The ultimate criteria of judgment for a Catholic must be the one of the Church: to love and hate what the Church loves and hates: loving the truth in all of its uniqueness and integrity and hating error in all of its multiplicity of expressions. Orthodoxy and heterodoxy remain the final measure of judgment which Christian Reason must be subject to.
In 1542, Pope Paul II, instituted the Congregation of the Roman Inquisition, afterwards called the Holy Office and nowadays named the Congregation for the Doctrine of the Faith, with the aim of guarding the purity of orthodoxy. In 1571, Saint Pius V, supported it with the Congregation of Index which had the task of indicating all the books deforming correct Catholic Doctrine. In 2002, L’Index Librorum prohibitorum 1600-1966 was published by the Centre d’Études de la Renaissance at Sherbrooke University, and gathers together all of the condemned works until the suppression of the Index, which Paul VI wanted in 1966. From Protestantism to Illuminism, from Catholic liberalism to modernism, there is not one heterodox writer that has not been singled out and condemned for the good of the Church and for the salvation of souls.
The Index established a precious instrument to help Catholics know and detest errors and heresies. The Holy Office was the supreme tribunal which every Catholic could turn to when they had doubts and perplexities in matters of faith and morals. To the Congregation for the Faith, which followed the Holy Office, we owe, in recent years, a number of notifications, such as Dominus Jesus in 2000 or Considerations regarding Proposals to Give Legal Recognition to Homosexual Unions in 2003.
After the disturbing declarations by Cardinal Kasper at the Consistory in February 2014, on the theme of the divorced and remarried, and the equally disquieting document Instrumentum laboris, presented on June 26th, in preparation for the upcoming Synod on the Family, it would be right to expect a clarifying statement from the Congregation (today presided over by Cardinal Müller) about the grave problems on the table in matters relating to the family and sexual morality.
Today, however, there is an attempt to substitute orthodoxy with “orthopraxy”.
The international theological publication “Concilium” dedicated its latest number to the theme: From “anathema sit” to “Who am I to judge?” starting with Pope Francis’ famous sentence on homosexuality: “who am I to judge,” pronounced during the return flight from Brazil in July 2013. The authors define orthodoxy as “metaphysical violence”. They retain that the formulas and dogmas cannot comprehend historical evolution, but each problem must be collocated in its historical and socio-political context. The concept of orthodoxy must be surpassed, or at least re-dimensioned, since, it is used as “a point of reference to suffocate freedom of thought and as a weapon to control and punish.” (“Concilium”, 2/2014, p.11). The primacy of doctrine must be substituted by pastoral praxis, as Father Juan Carlos Scannone explains, intervening in support of Cardinal Kasper, in the article, Serene Theology On One’s Knees , found in the “Civiltà Cattolica” of June 7, 2014.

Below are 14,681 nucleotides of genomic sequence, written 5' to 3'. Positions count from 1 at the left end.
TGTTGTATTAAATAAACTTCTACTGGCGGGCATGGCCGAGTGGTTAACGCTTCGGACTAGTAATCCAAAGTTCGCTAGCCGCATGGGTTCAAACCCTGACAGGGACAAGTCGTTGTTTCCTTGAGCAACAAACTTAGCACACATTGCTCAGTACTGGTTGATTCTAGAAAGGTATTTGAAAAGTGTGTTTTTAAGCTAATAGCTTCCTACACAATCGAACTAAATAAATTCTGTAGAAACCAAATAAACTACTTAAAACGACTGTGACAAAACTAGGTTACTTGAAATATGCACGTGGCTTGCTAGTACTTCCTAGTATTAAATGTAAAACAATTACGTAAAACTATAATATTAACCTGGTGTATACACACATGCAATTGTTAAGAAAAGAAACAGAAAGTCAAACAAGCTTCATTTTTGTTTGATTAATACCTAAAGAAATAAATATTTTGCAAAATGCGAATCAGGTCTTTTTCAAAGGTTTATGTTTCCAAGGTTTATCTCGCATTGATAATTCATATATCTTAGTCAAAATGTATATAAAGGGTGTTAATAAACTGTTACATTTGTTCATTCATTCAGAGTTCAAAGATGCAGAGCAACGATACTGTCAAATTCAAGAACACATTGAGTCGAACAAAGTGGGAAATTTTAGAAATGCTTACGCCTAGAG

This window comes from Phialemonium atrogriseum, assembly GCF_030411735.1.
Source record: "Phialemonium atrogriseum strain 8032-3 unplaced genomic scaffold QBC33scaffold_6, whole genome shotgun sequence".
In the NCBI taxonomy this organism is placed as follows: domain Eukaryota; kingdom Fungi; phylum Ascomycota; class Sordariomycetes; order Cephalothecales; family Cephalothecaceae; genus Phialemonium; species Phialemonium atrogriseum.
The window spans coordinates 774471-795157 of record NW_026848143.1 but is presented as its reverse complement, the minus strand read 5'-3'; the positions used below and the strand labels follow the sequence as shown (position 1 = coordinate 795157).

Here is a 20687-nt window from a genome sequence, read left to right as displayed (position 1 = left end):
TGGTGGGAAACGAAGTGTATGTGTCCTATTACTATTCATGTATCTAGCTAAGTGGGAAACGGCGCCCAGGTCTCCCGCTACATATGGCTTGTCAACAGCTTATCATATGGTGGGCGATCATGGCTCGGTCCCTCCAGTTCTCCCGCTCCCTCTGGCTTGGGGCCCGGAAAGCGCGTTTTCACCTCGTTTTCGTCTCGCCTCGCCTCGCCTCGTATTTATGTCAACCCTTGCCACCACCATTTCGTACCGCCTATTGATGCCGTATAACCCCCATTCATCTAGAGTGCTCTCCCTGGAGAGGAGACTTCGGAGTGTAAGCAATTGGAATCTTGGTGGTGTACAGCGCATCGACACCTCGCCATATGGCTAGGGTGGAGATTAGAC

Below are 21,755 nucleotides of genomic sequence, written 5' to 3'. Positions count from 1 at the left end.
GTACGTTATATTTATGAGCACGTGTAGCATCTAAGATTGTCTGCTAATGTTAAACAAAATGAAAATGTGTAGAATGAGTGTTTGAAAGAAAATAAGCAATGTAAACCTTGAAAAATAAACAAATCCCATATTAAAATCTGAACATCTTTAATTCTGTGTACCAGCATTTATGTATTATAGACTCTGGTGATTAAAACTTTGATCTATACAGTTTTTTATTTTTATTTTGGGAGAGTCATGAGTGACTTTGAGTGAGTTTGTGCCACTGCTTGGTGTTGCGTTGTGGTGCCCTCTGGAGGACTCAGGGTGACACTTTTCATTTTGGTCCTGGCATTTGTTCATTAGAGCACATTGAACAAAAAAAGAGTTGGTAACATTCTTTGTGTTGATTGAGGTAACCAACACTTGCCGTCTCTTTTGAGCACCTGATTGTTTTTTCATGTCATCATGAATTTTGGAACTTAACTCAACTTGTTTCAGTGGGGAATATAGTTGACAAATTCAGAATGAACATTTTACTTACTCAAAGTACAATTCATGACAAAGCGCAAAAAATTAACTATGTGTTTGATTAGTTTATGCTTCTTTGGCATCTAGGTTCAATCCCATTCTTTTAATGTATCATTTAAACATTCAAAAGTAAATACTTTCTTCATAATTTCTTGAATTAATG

The categories of orthodoxy and heterodoxy are being set aside as antiquated. And new semantic expressions are emerging. One of the most curious is “crypto-lefebvrianism”:
a term that Father Angelo Geiger F.I. recently used on his American site to discredit, not only myself, but also Rorate Caeli, a praiseworthy Catholic site, guilty of having expressed its concern about what is happening to the Franciscans of the Immaculate. For Father Geiger, it is all normal, and whoever places this normality in doubt is a “crypto-lefebvrian”.
Who are the “crypto-lefebvrians”? They are those who, in the present state of confusion, even if they are not part of the Fraternity of St. Pius X, look to Catholic Tradition as a point of reference. They are the Catholics that want to stay orthodox and, to do so, they call on the definitive Magisterium of the Church, not less “living” and current than the indirect or non-defining Magisterium of the bishops and Pope presently reigning.